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Sunday, April 11, 2010

Lesson #4: The Sooner You Accept That You Will Always Feel Sticky, The Better

On March 31, 2010 I became an official beekeeper. I wish I had a very dramatic story for you all but installing the bees into our hives was really the easiest part of this whole endeavor. After bringing home 20,000 bees in the back of my car (50 or so escaped and flew around freely as I drove the last 10 miles home) we installed the bees that evening. It was definitely a family affair. My intimidate family was there to watch, including my sister Sara and her husband Vic. Their new baby, Trevor stayed inside with Grandma. Sara had her very expensive, very nice camera with her and I have her to thank for the awesome pictures.

My beekeeping partner and I had been preparing for this day for weeks. We went to workshops, read books, watched videos online and had frequent and long conversations about how this day would play out. Based on everything that has happened so far, I expected that the bee installation would result in at least a trip to the emergency room. But this did not happen much to my relief!

We put on our bee suits, grabbed the packages, sprayed them down with sugar water so the bees couldn't fly away and just dumped them in. We hung the queen cage in the hive and closed them up. That was it. We kind of just stood there for a while shrugging and wondering if we missed anything but we didn't. That was it. I don't know why everyone isn't a beekeeper. It was really that simple. Well maybe people avoid beekeeping because of the thousands of stinging insects or maybe the fortune it costs to buy the materials. Okay, I don't know why a MORE people aren't beekeepers. If you get the chance, check out Sara's pictures of the installation on my facebook page.

Over the past two weeks Greg and I have been making sure they have sugar syrup in the feeders. They use sugar syrup in place of nectar until the flowers get going in the spring. we have to drive out to our little bee yard and check almost every day. So far my guesstimate is that we've gone through almost 4, 5lb bags of sugar keeping them fed which is a lot more than I've expected. I am going to have to consider buying those huge 50 lb bags that collect dust on the bottom of the grocery store shelves. Now I know why people buy them. I've also discovered that sugar syrup always finds its way out of the containers I put them in. Over the weekend, I had a 1/2 gallon jug of syrup mysteriously spill all over the back of my new Rogue. (I've had it less than a year and bought it with 4 miles on it.) I was pretty upset. How did that happen when I twisted the cap as tightly as I could to make sure it wouldn't leak? I also wonder how sugar syrup winds up all over my counters when I know I didn't spill any. I also manage to get sugar syrup on my clothes, on my hands and in my hair when I am making it and when I am refilling the feeders no matter how careful I am. I suppose I must chalk it up to one of the mysteries of beekeeping.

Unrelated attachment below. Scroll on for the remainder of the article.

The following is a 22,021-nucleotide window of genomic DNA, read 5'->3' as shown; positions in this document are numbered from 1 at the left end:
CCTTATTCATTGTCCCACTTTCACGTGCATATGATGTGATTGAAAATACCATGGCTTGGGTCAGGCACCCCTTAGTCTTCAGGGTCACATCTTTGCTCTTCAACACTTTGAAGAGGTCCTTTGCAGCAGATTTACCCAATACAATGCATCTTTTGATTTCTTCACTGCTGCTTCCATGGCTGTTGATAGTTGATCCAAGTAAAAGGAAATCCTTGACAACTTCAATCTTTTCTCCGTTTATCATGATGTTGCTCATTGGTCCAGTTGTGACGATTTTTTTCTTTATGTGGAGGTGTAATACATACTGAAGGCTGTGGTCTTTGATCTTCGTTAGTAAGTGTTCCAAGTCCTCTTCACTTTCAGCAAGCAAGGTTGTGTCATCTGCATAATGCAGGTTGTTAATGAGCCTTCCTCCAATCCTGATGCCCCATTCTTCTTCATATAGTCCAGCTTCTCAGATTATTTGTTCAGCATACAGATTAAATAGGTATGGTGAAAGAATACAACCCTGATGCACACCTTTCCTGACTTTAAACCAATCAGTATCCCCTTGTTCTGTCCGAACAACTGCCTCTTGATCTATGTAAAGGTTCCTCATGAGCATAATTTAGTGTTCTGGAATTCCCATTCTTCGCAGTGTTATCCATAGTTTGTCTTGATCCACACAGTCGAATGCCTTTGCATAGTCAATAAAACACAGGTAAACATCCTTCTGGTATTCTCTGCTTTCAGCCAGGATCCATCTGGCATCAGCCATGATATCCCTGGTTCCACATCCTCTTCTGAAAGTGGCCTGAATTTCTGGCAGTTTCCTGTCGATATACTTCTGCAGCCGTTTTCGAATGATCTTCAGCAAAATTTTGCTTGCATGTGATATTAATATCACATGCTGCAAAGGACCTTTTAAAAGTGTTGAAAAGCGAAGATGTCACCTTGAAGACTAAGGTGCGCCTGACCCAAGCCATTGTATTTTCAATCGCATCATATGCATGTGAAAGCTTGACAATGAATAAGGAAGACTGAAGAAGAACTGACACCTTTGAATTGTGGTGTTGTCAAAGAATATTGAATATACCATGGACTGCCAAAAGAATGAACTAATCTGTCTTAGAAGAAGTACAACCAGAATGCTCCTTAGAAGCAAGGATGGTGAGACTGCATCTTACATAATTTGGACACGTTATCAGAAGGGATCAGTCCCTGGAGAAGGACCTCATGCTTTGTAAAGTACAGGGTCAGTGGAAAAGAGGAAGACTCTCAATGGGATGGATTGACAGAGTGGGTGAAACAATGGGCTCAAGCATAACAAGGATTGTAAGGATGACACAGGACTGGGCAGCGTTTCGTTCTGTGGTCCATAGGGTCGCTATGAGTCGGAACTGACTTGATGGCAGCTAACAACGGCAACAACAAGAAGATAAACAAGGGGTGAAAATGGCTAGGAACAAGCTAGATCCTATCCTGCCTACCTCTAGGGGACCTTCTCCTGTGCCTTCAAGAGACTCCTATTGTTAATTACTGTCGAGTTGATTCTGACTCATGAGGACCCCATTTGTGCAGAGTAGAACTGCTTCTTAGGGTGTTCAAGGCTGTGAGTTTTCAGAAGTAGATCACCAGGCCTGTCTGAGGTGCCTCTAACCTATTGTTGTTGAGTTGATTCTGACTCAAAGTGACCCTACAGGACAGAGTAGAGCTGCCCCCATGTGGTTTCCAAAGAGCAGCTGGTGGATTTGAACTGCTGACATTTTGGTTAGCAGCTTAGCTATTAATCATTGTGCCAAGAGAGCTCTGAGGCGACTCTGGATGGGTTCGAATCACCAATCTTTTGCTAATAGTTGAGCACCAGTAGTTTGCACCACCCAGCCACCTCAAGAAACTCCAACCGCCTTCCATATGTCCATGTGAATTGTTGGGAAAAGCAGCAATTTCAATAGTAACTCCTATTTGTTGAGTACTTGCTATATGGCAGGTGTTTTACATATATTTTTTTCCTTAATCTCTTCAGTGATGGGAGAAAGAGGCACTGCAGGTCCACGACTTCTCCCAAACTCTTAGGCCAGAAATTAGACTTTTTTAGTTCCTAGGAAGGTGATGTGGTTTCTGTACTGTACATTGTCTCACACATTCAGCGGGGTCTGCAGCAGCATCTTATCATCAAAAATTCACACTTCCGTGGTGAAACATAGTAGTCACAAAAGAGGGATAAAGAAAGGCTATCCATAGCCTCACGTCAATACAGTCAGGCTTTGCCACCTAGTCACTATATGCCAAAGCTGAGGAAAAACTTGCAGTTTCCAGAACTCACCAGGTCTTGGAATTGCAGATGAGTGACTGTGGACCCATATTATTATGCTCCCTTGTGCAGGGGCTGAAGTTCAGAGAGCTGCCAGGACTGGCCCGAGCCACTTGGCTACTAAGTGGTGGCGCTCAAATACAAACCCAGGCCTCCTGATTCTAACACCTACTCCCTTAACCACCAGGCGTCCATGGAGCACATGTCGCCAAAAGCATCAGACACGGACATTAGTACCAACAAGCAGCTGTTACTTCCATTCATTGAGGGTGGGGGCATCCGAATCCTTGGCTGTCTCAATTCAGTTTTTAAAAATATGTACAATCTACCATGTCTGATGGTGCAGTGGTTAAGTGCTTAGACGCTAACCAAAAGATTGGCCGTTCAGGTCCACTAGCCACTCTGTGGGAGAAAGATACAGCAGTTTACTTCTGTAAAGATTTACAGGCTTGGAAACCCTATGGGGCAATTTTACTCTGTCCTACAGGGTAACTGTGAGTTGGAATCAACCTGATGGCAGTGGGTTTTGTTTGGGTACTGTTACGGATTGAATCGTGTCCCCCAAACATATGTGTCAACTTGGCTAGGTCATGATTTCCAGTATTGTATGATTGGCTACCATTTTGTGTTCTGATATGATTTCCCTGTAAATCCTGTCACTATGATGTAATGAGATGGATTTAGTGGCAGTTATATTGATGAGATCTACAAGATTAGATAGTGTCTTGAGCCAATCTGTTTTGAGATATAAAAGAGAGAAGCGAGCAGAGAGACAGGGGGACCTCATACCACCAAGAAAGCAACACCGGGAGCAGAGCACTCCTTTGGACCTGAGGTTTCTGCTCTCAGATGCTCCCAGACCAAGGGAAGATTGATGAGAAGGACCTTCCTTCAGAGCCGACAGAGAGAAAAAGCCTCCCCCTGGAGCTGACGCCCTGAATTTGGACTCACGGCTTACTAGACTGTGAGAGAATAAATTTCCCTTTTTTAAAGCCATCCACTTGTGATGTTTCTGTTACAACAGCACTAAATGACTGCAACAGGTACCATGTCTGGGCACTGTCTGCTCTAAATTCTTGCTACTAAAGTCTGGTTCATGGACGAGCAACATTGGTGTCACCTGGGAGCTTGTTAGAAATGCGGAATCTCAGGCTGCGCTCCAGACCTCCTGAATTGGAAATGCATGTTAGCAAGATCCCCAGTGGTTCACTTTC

On Thuesday (and I am calling it Thuesday because my days are running together and I cant remember whether it was Tuesday, Wednesday or Thursday) we fired up one of the smokers and checked to see if the queens were released from their cages. They were! This means she is either crawling around the hive making baby bees or that the worker bees have rejected and eaten her. Not confusing at all, right? However, our bees have been busy collecting pollen on the warmer days we've had and so far by the looks of things everything is going well. They are so fun to watch! I could stand out there for hours just watching them fly in and out of the hives with the different colors of pollen they are finding. Just yesterday I considered getting a folding lounge chair and hang out with them for a while. I found out that if I stand close to the hives for too long they start to get irritated. I can tell that they are irritated when they start flying around my face. I think this is there way of cursing me out. I also realized if I'm not careful I am going to turn in to that crazy insect-loving, wacko lady that people don't let their children hang out with.

Today I spent $47.59 on organic ingredients for making lip balm and body butter with the copious amounts of beeswax and honey I hope to get later this summer. I am really excited about it! Next week (if the weather is warm and less windy) Greg and I will open up the hives and check to see if our queens are laying eggs. If not, we will have to scramble and get replacement queens right away. I'm pretty optimistic though. All signs currently point to happy, busy little bees!

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